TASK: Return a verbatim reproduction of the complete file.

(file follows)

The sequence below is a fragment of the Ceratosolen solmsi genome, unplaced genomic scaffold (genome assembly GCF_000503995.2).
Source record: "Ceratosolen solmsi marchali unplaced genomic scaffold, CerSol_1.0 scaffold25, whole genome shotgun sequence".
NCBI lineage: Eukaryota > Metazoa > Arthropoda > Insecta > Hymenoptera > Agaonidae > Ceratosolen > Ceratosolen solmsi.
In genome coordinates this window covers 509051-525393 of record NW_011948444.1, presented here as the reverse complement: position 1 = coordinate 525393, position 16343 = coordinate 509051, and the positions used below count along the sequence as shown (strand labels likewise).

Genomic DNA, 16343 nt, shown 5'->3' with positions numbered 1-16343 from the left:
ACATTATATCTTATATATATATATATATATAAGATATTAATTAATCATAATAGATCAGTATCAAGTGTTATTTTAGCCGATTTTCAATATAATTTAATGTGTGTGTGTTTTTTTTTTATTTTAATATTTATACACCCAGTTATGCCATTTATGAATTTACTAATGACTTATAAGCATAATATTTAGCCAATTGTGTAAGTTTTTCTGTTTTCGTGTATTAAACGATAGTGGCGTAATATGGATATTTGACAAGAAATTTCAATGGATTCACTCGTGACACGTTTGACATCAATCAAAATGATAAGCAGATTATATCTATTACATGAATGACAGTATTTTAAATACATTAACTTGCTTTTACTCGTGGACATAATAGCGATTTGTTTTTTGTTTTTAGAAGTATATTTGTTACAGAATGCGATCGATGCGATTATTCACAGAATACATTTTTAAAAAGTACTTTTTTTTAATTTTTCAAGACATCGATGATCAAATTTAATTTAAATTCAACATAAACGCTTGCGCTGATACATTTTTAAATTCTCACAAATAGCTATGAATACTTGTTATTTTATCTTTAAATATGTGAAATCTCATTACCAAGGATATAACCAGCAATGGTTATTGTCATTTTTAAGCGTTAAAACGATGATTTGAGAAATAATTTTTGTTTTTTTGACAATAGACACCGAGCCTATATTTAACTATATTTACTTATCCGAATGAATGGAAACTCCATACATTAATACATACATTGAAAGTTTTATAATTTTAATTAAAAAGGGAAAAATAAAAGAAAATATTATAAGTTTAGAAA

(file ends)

The sequence below is a fragment of the Ceratosolen solmsi genome, unplaced genomic scaffold (genome assembly GCF_000503995.2).
Source record: "Ceratosolen solmsi marchali unplaced genomic scaffold, CerSol_1.0 scaffold25, whole genome shotgun sequence".
NCBI lineage: Eukaryota > Metazoa > Arthropoda > Insecta > Hymenoptera > Agaonidae > Ceratosolen > Ceratosolen solmsi.
In genome coordinates this window covers 509051-525393 of record NW_011948444.1, presented here as the reverse complement: position 1 = coordinate 525393, position 16343 = coordinate 509051, and the positions used below count along the sequence as shown (strand labels likewise).

Genomic DNA, 16343 nt, shown 5'->3' with positions numbered 1-16343 from the left:
ACATTATATCTTATATATATATATATATATAAGATATTAATTAATCATAATAGATCAGTATCAAGTGTTATTTTAGCCGATTTTCAATATAATTTAATGTGTGTGTGTTTTTTTTTTATTTTAATATTTATACACCCAGTTATGCCATTTATGAATTTACTAATGACTTATAAGCATAATATTTAGCCAATTGTGTAAGTTTTTCTGTTTTCGTGTATTAAACGATAGTGGCGTAATATGGATATTTGACAAGAAATTTCAATGGATTCACTCGTGACACGTTTGACATCAATCAAAATGATAAGCAGATTATATCTATTACATGAATGACAGTATTTTAAATACATTAACTTGCTTTTACTCGTGGACATAATAGCGATTTGTTTTTTGTTTTTAGAAGTATATTTGTTACAGAATGCGATCGATGCGATTATTCACAGAATACATTTTTAAAAAGTACTTTTTTTTAATTTTTCAAGACATCGATGATCAAATTTAATTTAAATTCAACATAAACGCTTGCGCTGATACATTTTTAAATTCTCACAAATAGCTATGAATACTTGTTATTTTATCTTTAAATATGTGAAATCTCATTACCAAGGATATAACCAGCAATGGTTATTGTCATTTTTAAGCGTTAAAACGATGATTTGAGAAATAATTTTTGTTTTTTTGACAATAGACACCGAGCCTATATTTAACTATATTTACTTATCCGAATGAATGGAAACTCCATACATTAATACATACATTGAAAGTTTTATAATTTTAATTAAAAAGGGAAAAATAAAAGAAAATATTATAAGTTTAGAAA